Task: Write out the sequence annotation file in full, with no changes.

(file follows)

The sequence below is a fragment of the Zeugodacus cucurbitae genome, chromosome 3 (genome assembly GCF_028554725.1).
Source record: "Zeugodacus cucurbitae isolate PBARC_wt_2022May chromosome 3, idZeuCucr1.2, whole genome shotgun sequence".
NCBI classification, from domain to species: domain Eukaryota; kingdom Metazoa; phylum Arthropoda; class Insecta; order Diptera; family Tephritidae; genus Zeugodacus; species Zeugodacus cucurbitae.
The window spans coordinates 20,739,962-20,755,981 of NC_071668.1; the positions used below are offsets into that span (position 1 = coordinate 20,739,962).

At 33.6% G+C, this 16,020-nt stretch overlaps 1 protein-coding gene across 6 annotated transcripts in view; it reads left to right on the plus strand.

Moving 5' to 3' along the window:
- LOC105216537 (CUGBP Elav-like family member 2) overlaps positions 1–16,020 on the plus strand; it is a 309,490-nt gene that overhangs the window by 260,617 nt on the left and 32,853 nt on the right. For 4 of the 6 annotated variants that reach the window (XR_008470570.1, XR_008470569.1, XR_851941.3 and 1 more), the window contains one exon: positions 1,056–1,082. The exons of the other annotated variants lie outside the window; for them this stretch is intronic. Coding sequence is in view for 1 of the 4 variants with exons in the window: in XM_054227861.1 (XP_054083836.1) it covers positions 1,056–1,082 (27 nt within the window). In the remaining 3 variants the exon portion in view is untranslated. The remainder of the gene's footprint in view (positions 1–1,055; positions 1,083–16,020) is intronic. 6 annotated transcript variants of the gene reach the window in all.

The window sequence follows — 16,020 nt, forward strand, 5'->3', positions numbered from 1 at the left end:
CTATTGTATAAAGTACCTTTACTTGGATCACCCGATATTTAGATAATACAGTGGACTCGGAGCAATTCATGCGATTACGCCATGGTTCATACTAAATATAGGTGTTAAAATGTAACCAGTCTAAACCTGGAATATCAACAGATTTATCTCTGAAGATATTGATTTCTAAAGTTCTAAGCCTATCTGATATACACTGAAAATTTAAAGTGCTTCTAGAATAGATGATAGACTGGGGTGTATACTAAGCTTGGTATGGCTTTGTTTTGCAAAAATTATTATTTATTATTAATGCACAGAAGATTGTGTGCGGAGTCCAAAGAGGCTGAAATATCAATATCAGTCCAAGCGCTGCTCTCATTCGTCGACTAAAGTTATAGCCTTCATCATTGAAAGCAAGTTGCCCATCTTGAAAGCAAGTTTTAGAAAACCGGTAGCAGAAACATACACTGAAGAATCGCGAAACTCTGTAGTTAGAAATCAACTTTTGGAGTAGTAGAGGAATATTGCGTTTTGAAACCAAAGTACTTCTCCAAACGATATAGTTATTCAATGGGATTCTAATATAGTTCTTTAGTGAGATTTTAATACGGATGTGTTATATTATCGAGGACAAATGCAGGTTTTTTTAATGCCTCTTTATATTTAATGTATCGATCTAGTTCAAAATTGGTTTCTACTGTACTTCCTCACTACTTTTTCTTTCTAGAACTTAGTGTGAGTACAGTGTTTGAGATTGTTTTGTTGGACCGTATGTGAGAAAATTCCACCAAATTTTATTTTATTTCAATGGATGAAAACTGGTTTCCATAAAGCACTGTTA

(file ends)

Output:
The sequence below is a fragment of the Zeugodacus cucurbitae genome, chromosome 3 (genome assembly GCF_028554725.1).
Source record: "Zeugodacus cucurbitae isolate PBARC_wt_2022May chromosome 3, idZeuCucr1.2, whole genome shotgun sequence".
NCBI classification, from domain to species: domain Eukaryota; kingdom Metazoa; phylum Arthropoda; class Insecta; order Diptera; family Tephritidae; genus Zeugodacus; species Zeugodacus cucurbitae.
The window spans coordinates 20,739,962-20,755,981 of NC_071668.1; the positions used below are offsets into that span (position 1 = coordinate 20,739,962).

At 33.6% G+C, this 16,020-nt stretch overlaps 1 protein-coding gene across 6 annotated transcripts in view; it reads left to right on the plus strand.

Moving 5' to 3' along the window:
- LOC105216537 (CUGBP Elav-like family member 2) overlaps positions 1–16,020 on the plus strand; it is a 309,490-nt gene that overhangs the window by 260,617 nt on the left and 32,853 nt on the right. For 4 of the 6 annotated variants that reach the window (XR_008470570.1, XR_008470569.1, XR_851941.3 and 1 more), the window contains one exon: positions 1,056–1,082. The exons of the other annotated variants lie outside the window; for them this stretch is intronic. Coding sequence is in view for 1 of the 4 variants with exons in the window: in XM_054227861.1 (XP_054083836.1) it covers positions 1,056–1,082 (27 nt within the window). In the remaining 3 variants the exon portion in view is untranslated. The remainder of the gene's footprint in view (positions 1–1,055; positions 1,083–16,020) is intronic. 6 annotated transcript variants of the gene reach the window in all.

The window sequence follows — 16,020 nt, forward strand, 5'->3', positions numbered from 1 at the left end:
CTATTGTATAAAGTACCTTTACTTGGATCACCCGATATTTAGATAATACAGTGGACTCGGAGCAATTCATGCGATTACGCCATGGTTCATACTAAATATAGGTGTTAAAATGTAACCAGTCTAAACCTGGAATATCAACAGATTTATCTCTGAAGATATTGATTTCTAAAGTTCTAAGCCTATCTGATATACACTGAAAATTTAAAGTGCTTCTAGAATAGATGATAGACTGGGGTGTATACTAAGCTTGGTATGGCTTTGTTTTGCAAAAATTATTATTTATTATTAATGCACAGAAGATTGTGTGCGGAGTCCAAAGAGGCTGAAATATCAATATCAGTCCAAGCGCTGCTCTCATTCGTCGACTAAAGTTATAGCCTTCATCATTGAAAGCAAGTTGCCCATCTTGAAAGCAAGTTTTAGAAAACCGGTAGCAGAAACATACACTGAAGAATCGCGAAACTCTGTAGTTAGAAATCAACTTTTGGAGTAGTAGAGGAATATTGCGTTTTGAAACCAAAGTACTTCTCCAAACGATATAGTTATTCAATGGGATTCTAATATAGTTCTTTAGTGAGATTTTAATACGGATGTGTTATATTATCGAGGACAAATGCAGGTTTTTTTAATGCCTCTTTATATTTAATGTATCGATCTAGTTCAAAATTGGTTTCTACTGTACTTCCTCACTACTTTTTCTTTCTAGAACTTAGTGTGAGTACAGTGTTTGAGATTGTTTTGTTGGACCGTATGTGAGAAAATTCCACCAAATTTTATTTTATTTCAATGGATGAAAACTGGTTTCCATAAAGCACTGTTA